G.I. JOE: RETALIATION is littered with problems, but at the end of the day, I had a good time with it.  It was edited very well and kept everything moving along at a brisk pace.  Sure, I don’t know how Firefly could so easily beat Roadblock in a fistfight, but it was fun watching them fight nonetheless.  That pretty much sums up the film; it’s a fun, mindless movie that will satisfy your inner-child longing to see your favorite toys on the big screen, but it’s too shallow for you to actually respect it.


G.I. JOE: RETALIATION was famously delayed to accommodate the post-conversion 3D process.  It’s a decent transfer, but the fact remains that a converted 3D transfer is never as good as a movie shot in 3D.  It’s also clear that director Jon M. Chu didn’t shoot the film with 3D in mind, so I’d be hard pressed to recommend investing in the 3D Blu-ray set over the standard 2D set.


Video: Even though the 3D was lackluster, the 2D transfer is beautiful and overall, one of the shiniest movies you’ll see on Blu-ray.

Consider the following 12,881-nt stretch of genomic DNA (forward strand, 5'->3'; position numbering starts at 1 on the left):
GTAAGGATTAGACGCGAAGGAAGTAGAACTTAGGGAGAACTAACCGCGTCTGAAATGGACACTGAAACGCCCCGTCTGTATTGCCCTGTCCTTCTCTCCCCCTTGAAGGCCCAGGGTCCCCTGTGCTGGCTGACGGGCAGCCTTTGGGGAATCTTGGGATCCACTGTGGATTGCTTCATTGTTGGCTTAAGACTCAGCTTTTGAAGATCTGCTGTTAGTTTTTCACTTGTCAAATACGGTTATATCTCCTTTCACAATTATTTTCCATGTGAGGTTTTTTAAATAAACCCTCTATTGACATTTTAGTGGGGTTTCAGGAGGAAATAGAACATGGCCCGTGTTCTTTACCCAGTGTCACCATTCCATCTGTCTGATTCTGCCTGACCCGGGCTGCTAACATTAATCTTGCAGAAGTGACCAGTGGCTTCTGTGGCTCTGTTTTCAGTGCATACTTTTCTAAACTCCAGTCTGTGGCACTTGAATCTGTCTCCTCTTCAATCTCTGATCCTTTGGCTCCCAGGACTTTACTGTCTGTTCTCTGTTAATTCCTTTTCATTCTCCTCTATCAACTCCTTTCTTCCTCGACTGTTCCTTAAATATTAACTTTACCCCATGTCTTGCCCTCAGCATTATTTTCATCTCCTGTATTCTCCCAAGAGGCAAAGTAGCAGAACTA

Audio: If you dig the video, you’ll love the great audio in G.I. JOE: RETALIATION.

Commentary with Jon M. Chu and Lorenzo Di Bonaventura: I really wanted more of an explanation of why they only half-heartedly acknowledged the first film, but they kind of gloss over that and focus more on the specifics of the movie.  It’s a decent track, but I thought it lacked some of the juicier details I was looking for.

Deleted Scenes (3:58): Again, I was probably hoping for too much here.  Some of these tie the ending in with the movie, so if you’re wondering why Roadblock made some of his comments or shot his gun in the air at the end, these will clear that up.